Wednesday, 29 February 2012

Shazam. Going to Miami.

I'm going to Miami in the morning. More great updates like this as and when they come.

Jamie - Audio Antihero

Sunday, 12 February 2012

LOOK AT ME, I OWN RECORDS! #13 - Benjamin Shaw

Audio Antihero's goldenboy Benjamin Shaw has stepped up to offer his 'Look At Me, I Own Records!' spectacular. His instability is perhaps apparent from his writings but his choice of records is very quaint. Lucky number 13, no less.

Benjamin Shaw's debut LP "There's Always Hope, There's Always Cabernet" is out now:

First album.

Very early on, I was deep into Michael Jackson, but the first music I bought with my own money was a Motorhead 'best of' on tape from Woolworths. A departure, really. I was 11 or 12 and despite liking the skull with tusks emblem, I didn't quite get it, and lapsed straight into a Bon Jovi binge that lasted longer than I like to admit. I don't have any photos, as most of the records from the first 20 years of my life are in boxes under my brother's bed. A special place reserved for Bon Jovi. I always wanted to be Tico.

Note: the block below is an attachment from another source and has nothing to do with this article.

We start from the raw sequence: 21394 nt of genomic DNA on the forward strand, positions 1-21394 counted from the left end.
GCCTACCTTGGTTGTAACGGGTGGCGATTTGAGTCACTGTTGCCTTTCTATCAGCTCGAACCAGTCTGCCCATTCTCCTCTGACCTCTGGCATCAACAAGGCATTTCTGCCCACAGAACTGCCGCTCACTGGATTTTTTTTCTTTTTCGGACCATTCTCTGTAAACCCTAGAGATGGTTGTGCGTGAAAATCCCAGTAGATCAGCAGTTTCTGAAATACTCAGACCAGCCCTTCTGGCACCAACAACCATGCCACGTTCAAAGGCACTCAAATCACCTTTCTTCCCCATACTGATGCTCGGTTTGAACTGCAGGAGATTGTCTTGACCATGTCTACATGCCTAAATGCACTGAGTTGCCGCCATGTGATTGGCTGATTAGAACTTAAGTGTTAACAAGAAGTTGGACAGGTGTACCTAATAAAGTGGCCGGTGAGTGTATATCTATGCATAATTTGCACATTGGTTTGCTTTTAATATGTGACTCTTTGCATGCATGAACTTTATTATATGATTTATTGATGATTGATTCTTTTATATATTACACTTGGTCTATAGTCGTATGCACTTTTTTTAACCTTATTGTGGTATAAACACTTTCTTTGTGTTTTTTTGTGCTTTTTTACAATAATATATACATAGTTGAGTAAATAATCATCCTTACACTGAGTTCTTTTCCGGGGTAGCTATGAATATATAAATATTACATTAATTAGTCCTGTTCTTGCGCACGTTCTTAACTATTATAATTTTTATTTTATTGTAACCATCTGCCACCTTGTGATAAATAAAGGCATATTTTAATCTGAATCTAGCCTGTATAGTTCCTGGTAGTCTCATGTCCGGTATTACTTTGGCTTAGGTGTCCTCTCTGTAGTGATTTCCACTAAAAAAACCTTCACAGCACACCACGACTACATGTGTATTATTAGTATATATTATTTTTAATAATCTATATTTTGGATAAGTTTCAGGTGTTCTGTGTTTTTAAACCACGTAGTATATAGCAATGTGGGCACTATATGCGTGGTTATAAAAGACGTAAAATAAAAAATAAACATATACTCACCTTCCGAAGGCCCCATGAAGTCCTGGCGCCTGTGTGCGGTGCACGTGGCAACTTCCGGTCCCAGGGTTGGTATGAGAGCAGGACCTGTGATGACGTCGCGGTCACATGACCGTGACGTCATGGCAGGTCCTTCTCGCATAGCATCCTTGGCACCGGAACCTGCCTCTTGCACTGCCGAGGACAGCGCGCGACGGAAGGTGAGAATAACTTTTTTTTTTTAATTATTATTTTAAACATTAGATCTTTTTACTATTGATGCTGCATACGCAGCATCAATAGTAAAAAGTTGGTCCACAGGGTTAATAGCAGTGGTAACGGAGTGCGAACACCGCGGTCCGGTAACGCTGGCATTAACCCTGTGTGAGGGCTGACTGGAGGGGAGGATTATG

Best concept album.

An obvious choice I know, but I am with Alan Partridge on this one. I first heard ELO when I was illegally downloading badly tagged mp3s from Napster of the old days, and Mr Blue Sky was included in an otherwise forgettable Oasis album. My wife and I played that song a lot while we were courting, and we eventually had it played at our wedding. Still gives me a wee tingle now.

Coolest sleeve..

It's pretty good isn't it. My favourite Elton John record probably. As someone who grew up only knowing the funny round man in a wig singing about bastard lions or careless drivers, it was nice to discover that he was actually quite something in his day. Lovely gatefold sleeve with a little cornflakes box type flap too.

Most homemade...

This christmas compilation came free with a CD I bought from 442 Records, a label from Sydney, Australia. The CD I actually bought was the first EP by Lessons in Time, a wonderful wee thing full of odd samples and tiny melodies. Both CD sleeves are stitched with thread and then coloured in with crayons, I guess making them one of a kind. I lent the Lessons in Time CD to Jamie of Audio Antihero once and he lost it. I think he thinks I've forgotten about it. I still have this Xmas compilation that came with it though, I suppose.